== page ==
A summary of important health news from the past week
By: Jason Breslow
Across the United States – Milwaukee, Chicago, Detroit, New York, etc. – Black people are dying at disproportionately higher rates from COVID-19. Some factors that contribute to this include underlying health conditions, lack of insurance, and substandard housing, all of which are exacerbated by racism. However, misinformation and distrust are also playing a role. In some places, people believe that Black people are immune to the coronavirus. In addition, there is a long history of distrust of the medical system and the government in the United States due to Tuskegee and other similar cases.
By: Jack Healy, Sabrina Tavernise, Robert Gebeloff and Weiyi Cai
An interactive timeline of the COVID 19 pandemic spreading to rural America. Though there are less people traveling in and out of rural areas compared to metropolitan cities such as NYC, rural Americans often face a lack of healthcare resources and infrastructure to contain the spread.
“We’re behind the curve in rural America,” said Senator Jon Tester, Democrat of Montana, who said his state needs hundreds of thousands of masks, visors and gowns. “If they don’t have the protective equipment and somebody goes down and gets sick, that could close the hospital.”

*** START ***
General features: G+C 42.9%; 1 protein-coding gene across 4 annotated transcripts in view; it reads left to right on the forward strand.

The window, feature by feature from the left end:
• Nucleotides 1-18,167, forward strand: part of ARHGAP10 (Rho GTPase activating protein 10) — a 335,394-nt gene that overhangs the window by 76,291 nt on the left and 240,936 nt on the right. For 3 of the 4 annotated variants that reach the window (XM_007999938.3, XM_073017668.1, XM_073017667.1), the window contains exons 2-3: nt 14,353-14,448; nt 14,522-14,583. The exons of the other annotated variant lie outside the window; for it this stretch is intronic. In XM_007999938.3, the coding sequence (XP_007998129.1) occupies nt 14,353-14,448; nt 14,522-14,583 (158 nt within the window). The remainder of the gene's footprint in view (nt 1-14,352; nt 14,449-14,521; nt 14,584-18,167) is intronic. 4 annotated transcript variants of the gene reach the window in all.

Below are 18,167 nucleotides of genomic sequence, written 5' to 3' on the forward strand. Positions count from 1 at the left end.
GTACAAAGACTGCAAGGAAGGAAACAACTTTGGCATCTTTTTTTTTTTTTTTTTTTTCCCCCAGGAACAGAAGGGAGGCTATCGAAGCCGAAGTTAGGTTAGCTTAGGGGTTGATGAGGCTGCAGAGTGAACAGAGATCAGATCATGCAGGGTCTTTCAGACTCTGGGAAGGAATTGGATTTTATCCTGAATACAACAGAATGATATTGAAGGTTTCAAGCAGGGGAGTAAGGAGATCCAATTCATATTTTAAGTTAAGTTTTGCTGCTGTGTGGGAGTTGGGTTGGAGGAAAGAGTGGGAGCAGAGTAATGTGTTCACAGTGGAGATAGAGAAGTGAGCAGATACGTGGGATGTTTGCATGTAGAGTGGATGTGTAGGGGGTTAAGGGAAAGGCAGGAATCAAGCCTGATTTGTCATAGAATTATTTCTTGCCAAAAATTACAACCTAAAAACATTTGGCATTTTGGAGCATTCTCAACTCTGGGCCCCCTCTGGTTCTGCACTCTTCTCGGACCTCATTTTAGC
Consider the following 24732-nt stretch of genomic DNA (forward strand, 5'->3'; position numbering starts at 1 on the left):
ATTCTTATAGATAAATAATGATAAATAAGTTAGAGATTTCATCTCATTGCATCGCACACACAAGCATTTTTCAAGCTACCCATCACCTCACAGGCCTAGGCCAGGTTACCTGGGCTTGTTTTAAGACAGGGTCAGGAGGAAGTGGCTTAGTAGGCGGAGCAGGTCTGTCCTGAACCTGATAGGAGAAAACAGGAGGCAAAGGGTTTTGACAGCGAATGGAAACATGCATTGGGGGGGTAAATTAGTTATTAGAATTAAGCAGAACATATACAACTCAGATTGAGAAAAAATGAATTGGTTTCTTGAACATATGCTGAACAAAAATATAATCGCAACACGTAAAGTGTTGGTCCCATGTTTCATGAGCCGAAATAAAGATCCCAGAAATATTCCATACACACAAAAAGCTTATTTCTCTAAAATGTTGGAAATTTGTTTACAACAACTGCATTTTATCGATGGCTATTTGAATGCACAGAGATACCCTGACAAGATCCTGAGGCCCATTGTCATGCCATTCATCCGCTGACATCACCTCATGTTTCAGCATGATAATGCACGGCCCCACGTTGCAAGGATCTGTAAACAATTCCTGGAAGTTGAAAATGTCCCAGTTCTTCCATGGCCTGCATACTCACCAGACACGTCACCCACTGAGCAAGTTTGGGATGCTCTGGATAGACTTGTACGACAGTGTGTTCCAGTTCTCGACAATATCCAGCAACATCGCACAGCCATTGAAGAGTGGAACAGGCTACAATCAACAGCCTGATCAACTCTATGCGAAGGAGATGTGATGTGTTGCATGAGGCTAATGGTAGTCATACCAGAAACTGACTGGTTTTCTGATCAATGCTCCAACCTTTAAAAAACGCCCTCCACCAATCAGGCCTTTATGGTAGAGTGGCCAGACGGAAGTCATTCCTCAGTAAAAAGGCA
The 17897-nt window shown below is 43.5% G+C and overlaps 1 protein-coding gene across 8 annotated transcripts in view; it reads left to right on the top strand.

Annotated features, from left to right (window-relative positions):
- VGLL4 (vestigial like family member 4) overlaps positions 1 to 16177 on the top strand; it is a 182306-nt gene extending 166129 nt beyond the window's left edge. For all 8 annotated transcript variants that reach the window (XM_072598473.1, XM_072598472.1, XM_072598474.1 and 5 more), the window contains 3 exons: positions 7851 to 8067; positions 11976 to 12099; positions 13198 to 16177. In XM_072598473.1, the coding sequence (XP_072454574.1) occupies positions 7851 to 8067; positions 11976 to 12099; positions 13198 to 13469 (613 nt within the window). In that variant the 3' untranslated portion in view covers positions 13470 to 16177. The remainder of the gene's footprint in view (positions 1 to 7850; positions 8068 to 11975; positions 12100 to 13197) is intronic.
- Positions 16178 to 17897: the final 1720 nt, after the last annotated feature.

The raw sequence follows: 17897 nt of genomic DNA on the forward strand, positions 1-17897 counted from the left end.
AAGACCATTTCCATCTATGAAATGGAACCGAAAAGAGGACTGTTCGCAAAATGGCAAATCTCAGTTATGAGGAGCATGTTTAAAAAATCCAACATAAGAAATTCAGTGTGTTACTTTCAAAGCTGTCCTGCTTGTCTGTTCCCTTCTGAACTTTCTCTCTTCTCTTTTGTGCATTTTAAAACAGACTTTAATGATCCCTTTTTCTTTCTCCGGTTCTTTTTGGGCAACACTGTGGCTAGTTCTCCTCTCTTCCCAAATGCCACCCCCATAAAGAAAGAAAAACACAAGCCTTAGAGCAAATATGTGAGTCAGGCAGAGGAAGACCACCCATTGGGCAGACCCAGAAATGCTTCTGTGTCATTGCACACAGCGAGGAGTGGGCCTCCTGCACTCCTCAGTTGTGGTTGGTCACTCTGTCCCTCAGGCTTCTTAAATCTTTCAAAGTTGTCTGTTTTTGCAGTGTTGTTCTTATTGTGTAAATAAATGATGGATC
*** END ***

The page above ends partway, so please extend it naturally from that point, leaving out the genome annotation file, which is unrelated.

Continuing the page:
By: Amanda Jackson
People all over the world are trying to cope with living through a pandemic. The Disaster Distress Helpline is a federal crisis hotline that provides counseling for people in “emotional distress during natural and human-caused disasters”. The pandemic has disrupted the routines of many people and has caused job losses and deaths of loved ones. Over 16,000 Americans have died because of the virus. Stress and anxiety are common reactions to these occurrences and the Disaster Distress Helpline aims to connect individuals to trained counselors offering support to those in emotional distress. The staff is available 24-hours-a-day throughout the week.
Call 1-800-985-5990 or text “TalkWithUs” to 66746 to be connected to a counselor.
By: Robert Preidt
A student recently published in JAMA Neurology found that brain plaques may be present in the brains of people who will go on to develop Alzheimer’s, but are currently not showing symptoms. The research is part of a multi-year project that begin in 2014 aimed at testing the effectiveness of a drug at slowing the progression of Alzheimer’s in people with amyloid protein plaques. The researchers scanned the brains of some 4,500 older adults and enrolled more than 1,300 with high levels of the plaques, but not symptoms. The full study is scheduled to be complete in 2022.